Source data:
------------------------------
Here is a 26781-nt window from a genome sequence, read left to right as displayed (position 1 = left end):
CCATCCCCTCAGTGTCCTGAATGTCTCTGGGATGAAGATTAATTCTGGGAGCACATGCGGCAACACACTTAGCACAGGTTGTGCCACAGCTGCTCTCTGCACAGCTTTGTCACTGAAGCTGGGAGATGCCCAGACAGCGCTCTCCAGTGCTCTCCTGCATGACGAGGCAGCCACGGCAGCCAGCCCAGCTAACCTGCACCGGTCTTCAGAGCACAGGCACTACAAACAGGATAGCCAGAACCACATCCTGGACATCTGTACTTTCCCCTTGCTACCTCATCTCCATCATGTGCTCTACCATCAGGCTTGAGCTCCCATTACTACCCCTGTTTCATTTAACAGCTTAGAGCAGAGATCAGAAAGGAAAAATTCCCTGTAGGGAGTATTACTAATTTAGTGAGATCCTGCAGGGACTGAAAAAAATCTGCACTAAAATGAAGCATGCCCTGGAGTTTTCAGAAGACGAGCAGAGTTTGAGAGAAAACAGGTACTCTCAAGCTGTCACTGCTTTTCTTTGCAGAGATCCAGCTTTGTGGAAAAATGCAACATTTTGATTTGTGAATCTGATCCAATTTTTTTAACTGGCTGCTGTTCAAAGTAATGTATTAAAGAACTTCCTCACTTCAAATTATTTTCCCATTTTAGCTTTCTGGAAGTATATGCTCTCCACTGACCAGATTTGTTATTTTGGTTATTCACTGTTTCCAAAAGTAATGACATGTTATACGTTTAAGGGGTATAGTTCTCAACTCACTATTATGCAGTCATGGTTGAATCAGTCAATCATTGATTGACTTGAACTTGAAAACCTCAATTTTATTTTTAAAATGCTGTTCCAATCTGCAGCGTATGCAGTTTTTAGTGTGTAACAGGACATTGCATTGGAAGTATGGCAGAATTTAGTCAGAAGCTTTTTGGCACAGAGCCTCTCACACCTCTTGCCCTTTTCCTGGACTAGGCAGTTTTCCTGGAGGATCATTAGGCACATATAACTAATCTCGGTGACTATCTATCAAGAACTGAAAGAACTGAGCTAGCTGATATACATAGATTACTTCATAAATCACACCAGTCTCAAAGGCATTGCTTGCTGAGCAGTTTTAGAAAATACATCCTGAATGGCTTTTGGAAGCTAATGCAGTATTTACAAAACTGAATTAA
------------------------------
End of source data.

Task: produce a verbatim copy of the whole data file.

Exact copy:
Here is a 26781-nt window from a genome sequence, read left to right as displayed (position 1 = left end):
CCATCCCCTCAGTGTCCTGAATGTCTCTGGGATGAAGATTAATTCTGGGAGCACATGCGGCAACACACTTAGCACAGGTTGTGCCACAGCTGCTCTCTGCACAGCTTTGTCACTGAAGCTGGGAGATGCCCAGACAGCGCTCTCCAGTGCTCTCCTGCATGACGAGGCAGCCACGGCAGCCAGCCCAGCTAACCTGCACCGGTCTTCAGAGCACAGGCACTACAAACAGGATAGCCAGAACCACATCCTGGACATCTGTACTTTCCCCTTGCTACCTCATCTCCATCATGTGCTCTACCATCAGGCTTGAGCTCCCATTACTACCCCTGTTTCATTTAACAGCTTAGAGCAGAGATCAGAAAGGAAAAATTCCCTGTAGGGAGTATTACTAATTTAGTGAGATCCTGCAGGGACTGAAAAAAATCTGCACTAAAATGAAGCATGCCCTGGAGTTTTCAGAAGACGAGCAGAGTTTGAGAGAAAACAGGTACTCTCAAGCTGTCACTGCTTTTCTTTGCAGAGATCCAGCTTTGTGGAAAAATGCAACATTTTGATTTGTGAATCTGATCCAATTTTTTTAACTGGCTGCTGTTCAAAGTAATGTATTAAAGAACTTCCTCACTTCAAATTATTTTCCCATTTTAGCTTTCTGGAAGTATATGCTCTCCACTGACCAGATTTGTTATTTTGGTTATTCACTGTTTCCAAAAGTAATGACATGTTATACGTTTAAGGGGTATAGTTCTCAACTCACTATTATGCAGTCATGGTTGAATCAGTCAATCATTGATTGACTTGAACTTGAAAACCTCAATTTTATTTTTAAAATGCTGTTCCAATCTGCAGCGTATGCAGTTTTTAGTGTGTAACAGGACATTGCATTGGAAGTATGGCAGAATTTAGTCAGAAGCTTTTTGGCACAGAGCCTCTCACACCTCTTGCCCTTTTCCTGGACTAGGCAGTTTTCCTGGAGGATCATTAGGCACATATAACTAATCTCGGTGACTATCTATCAAGAACTGAAAGAACTGAGCTAGCTGATATACATAGATTACTTCATAAATCACACCAGTCTCAAAGGCATTGCTTGCTGAGCAGTTTTAGAAAATACATCCTGAATGGCTTTTGGAAGCTAATGCAGTATTTACAAAACTGAATTAA